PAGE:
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Dave Saemann
Fanfare, January 2020

The set ends with Nat’s Work Song, a hip, catchy number that might have been written by Quincy Jones. The crowd erupts at its conclusion, a sign of the inroads American culture had made in Germany less than a quarter century after jazz had been banned by the Nazis. The sound engineering is well balanced and generally clear, testimony to the high standards of German radio stations at this time. This is a great CD to add to your Cannonball collection. As a demonstration of what live jazz can be, it’s hard to argue with. Highly recommended. © 2020 Fanfare Read complete review



Dean Frey
Music for Several Instruments, June 2019

Cannonball contributed to the transformation of jazz in the early 70s—he continued to play with both Miles Davis and Bill Evans in this period, but by 1975 he was gone, tragically early. His brother Nat carried on the Adderley tradition for the rest of the century, as a band leader and, increasingly, as a teacher for new generations. But this hour of music remains as a beacon, sending light into the past and the future, as inspiring today as it was for those listening fifty years ago in Stuttgart. © 2019 Music for Several Instruments Read complete review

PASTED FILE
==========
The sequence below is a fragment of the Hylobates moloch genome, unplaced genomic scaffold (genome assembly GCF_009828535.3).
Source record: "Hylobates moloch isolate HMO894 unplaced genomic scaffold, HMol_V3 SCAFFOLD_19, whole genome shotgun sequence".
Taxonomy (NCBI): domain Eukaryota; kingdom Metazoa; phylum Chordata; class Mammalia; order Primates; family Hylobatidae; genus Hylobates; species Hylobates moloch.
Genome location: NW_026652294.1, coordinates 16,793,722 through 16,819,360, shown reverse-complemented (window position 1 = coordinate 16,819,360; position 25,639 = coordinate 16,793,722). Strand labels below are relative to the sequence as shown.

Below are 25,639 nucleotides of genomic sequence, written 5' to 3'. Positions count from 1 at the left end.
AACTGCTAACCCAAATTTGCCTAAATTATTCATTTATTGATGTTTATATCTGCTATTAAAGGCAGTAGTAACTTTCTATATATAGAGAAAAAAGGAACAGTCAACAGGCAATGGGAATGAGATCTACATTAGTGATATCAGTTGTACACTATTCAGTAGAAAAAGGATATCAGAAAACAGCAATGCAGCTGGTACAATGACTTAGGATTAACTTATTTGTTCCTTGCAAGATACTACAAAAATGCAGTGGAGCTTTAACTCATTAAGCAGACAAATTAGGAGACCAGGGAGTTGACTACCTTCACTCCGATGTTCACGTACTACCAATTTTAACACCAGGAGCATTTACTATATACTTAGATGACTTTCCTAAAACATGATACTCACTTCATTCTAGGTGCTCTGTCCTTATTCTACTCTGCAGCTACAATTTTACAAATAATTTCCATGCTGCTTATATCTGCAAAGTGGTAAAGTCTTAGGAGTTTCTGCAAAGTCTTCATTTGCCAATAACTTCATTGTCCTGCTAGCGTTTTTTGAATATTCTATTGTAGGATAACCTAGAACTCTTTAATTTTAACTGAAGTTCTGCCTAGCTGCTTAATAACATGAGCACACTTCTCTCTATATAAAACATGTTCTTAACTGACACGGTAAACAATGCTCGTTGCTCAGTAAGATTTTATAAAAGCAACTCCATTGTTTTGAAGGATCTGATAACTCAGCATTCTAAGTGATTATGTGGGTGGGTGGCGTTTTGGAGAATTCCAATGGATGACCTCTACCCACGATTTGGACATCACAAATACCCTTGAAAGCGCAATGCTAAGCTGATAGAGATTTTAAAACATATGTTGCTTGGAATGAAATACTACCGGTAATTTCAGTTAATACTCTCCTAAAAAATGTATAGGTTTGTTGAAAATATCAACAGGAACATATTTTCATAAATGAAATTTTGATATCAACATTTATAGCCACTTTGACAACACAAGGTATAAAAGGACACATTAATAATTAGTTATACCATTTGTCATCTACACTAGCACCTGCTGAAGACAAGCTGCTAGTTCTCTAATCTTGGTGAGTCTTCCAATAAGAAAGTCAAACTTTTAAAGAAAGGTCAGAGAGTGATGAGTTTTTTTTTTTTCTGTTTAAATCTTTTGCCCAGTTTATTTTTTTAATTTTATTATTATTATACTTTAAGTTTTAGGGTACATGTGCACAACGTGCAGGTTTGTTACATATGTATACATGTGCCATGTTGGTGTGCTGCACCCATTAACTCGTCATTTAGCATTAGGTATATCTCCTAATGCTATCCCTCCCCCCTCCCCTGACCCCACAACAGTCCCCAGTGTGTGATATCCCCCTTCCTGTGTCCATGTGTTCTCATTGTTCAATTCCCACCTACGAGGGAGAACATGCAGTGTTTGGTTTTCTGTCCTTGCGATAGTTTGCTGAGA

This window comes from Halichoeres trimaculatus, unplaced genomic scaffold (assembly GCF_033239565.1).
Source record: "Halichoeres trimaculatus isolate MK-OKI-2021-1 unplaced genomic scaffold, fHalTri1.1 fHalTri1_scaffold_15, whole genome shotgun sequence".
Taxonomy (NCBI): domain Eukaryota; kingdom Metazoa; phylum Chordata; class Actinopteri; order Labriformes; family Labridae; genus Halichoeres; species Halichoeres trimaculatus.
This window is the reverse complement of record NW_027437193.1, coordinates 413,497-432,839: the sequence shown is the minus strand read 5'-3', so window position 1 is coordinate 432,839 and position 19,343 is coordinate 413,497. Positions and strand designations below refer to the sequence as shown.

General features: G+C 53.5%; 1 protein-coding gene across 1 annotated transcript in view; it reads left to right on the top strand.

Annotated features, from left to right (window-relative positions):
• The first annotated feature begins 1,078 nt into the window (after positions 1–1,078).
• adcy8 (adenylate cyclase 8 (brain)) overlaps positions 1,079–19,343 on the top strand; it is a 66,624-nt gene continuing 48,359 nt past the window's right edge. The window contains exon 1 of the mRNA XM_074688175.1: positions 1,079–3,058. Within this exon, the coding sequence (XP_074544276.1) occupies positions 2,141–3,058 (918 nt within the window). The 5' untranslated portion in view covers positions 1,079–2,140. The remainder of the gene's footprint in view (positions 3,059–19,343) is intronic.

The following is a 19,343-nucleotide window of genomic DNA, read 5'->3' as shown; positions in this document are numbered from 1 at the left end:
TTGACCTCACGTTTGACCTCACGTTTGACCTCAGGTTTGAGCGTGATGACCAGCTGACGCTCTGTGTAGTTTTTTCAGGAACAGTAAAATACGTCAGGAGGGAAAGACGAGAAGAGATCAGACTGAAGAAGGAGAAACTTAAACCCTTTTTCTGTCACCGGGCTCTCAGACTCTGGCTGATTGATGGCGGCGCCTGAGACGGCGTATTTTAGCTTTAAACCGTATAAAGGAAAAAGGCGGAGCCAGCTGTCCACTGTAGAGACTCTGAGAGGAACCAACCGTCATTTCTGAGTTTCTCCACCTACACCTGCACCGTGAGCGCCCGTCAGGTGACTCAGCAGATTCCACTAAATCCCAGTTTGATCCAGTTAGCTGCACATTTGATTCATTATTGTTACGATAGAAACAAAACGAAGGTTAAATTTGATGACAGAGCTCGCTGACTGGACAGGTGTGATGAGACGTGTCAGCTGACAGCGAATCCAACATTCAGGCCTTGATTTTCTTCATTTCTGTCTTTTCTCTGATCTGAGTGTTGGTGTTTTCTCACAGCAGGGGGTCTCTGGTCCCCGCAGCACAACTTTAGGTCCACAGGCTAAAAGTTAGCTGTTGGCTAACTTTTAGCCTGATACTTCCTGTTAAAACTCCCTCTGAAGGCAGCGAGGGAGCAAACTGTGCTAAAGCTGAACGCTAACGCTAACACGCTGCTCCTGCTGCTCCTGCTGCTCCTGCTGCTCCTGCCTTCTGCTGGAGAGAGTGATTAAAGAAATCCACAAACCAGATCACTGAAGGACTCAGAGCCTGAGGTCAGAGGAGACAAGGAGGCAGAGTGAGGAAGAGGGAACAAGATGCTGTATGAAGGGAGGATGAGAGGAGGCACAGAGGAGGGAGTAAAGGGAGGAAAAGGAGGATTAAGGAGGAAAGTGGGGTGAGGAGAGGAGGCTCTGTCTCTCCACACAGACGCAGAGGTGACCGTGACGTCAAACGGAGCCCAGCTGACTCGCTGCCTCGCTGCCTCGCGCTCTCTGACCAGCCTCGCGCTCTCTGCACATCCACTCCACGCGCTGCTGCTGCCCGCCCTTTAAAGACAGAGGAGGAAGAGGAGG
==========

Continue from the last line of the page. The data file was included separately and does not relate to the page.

Lynn René Bayley
The Art Music Lounge, April 2019

The latter opens with an a cappella duet by Julian and Nat, and when the famous theme comes in it’s at a quicker tempo than the original record, with McCurdy really kicking things up on the drums. Cannonball’s solo is simply wonderful in its own way but, as was often the case, Nat’s solo says even more in a shorter span of time. Zawinul is OK, and the whole performance rides the band out on a bang.

Overall, then, a fine set by the Adderley brothers with a few really fine surprises! © 2019 The Art Music Lounge Read complete review





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